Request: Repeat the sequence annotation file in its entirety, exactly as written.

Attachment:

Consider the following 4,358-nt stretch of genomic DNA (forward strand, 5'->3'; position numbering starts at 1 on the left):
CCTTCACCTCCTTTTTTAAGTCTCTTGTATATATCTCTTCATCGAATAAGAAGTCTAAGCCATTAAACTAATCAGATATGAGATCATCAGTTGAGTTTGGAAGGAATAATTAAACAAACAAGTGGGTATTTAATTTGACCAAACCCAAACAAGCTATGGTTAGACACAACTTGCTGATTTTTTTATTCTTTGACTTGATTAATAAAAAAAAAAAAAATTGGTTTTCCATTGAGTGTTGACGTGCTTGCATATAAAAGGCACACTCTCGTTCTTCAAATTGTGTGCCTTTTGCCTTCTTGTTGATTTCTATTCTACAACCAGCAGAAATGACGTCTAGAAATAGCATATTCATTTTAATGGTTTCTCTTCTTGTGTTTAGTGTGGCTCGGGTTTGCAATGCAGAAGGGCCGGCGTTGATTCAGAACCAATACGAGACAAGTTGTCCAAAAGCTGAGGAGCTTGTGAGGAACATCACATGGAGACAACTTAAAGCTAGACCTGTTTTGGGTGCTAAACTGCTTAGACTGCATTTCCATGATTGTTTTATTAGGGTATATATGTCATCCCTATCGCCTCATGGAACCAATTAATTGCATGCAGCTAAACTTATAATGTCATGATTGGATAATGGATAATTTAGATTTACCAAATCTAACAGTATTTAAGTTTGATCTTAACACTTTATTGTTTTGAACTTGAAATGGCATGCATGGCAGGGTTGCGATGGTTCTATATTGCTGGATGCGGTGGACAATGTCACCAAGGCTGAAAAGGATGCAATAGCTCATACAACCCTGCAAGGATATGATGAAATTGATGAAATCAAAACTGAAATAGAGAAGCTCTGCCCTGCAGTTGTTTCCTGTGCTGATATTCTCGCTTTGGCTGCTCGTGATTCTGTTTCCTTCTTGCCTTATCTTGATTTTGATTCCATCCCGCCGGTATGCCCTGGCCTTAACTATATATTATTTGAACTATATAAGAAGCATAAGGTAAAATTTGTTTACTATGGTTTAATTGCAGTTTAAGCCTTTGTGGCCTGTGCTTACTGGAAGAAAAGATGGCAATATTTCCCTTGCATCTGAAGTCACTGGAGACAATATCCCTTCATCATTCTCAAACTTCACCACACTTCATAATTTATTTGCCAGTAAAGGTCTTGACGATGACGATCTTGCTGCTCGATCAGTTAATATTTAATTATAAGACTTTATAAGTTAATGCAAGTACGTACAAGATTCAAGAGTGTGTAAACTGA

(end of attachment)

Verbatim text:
Consider the following 4,358-nt stretch of genomic DNA (forward strand, 5'->3'; position numbering starts at 1 on the left):
CCTTCACCTCCTTTTTTAAGTCTCTTGTATATATCTCTTCATCGAATAAGAAGTCTAAGCCATTAAACTAATCAGATATGAGATCATCAGTTGAGTTTGGAAGGAATAATTAAACAAACAAGTGGGTATTTAATTTGACCAAACCCAAACAAGCTATGGTTAGACACAACTTGCTGATTTTTTTATTCTTTGACTTGATTAATAAAAAAAAAAAAAATTGGTTTTCCATTGAGTGTTGACGTGCTTGCATATAAAAGGCACACTCTCGTTCTTCAAATTGTGTGCCTTTTGCCTTCTTGTTGATTTCTATTCTACAACCAGCAGAAATGACGTCTAGAAATAGCATATTCATTTTAATGGTTTCTCTTCTTGTGTTTAGTGTGGCTCGGGTTTGCAATGCAGAAGGGCCGGCGTTGATTCAGAACCAATACGAGACAAGTTGTCCAAAAGCTGAGGAGCTTGTGAGGAACATCACATGGAGACAACTTAAAGCTAGACCTGTTTTGGGTGCTAAACTGCTTAGACTGCATTTCCATGATTGTTTTATTAGGGTATATATGTCATCCCTATCGCCTCATGGAACCAATTAATTGCATGCAGCTAAACTTATAATGTCATGATTGGATAATGGATAATTTAGATTTACCAAATCTAACAGTATTTAAGTTTGATCTTAACACTTTATTGTTTTGAACTTGAAATGGCATGCATGGCAGGGTTGCGATGGTTCTATATTGCTGGATGCGGTGGACAATGTCACCAAGGCTGAAAAGGATGCAATAGCTCATACAACCCTGCAAGGATATGATGAAATTGATGAAATCAAAACTGAAATAGAGAAGCTCTGCCCTGCAGTTGTTTCCTGTGCTGATATTCTCGCTTTGGCTGCTCGTGATTCTGTTTCCTTCTTGCCTTATCTTGATTTTGATTCCATCCCGCCGGTATGCCCTGGCCTTAACTATATATTATTTGAACTATATAAGAAGCATAAGGTAAAATTTGTTTACTATGGTTTAATTGCAGTTTAAGCCTTTGTGGCCTGTGCTTACTGGAAGAAAAGATGGCAATATTTCCCTTGCATCTGAAGTCACTGGAGACAATATCCCTTCATCATTCTCAAACTTCACCACACTTCATAATTTATTTGCCAGTAAAGGTCTTGACGATGACGATCTTGCTGCTCGATCAGTTAATATTTAATTATAAGACTTTATAAGTTAATGCAAGTACGTACAAGATTCAAGAGTGTGTAAACTGA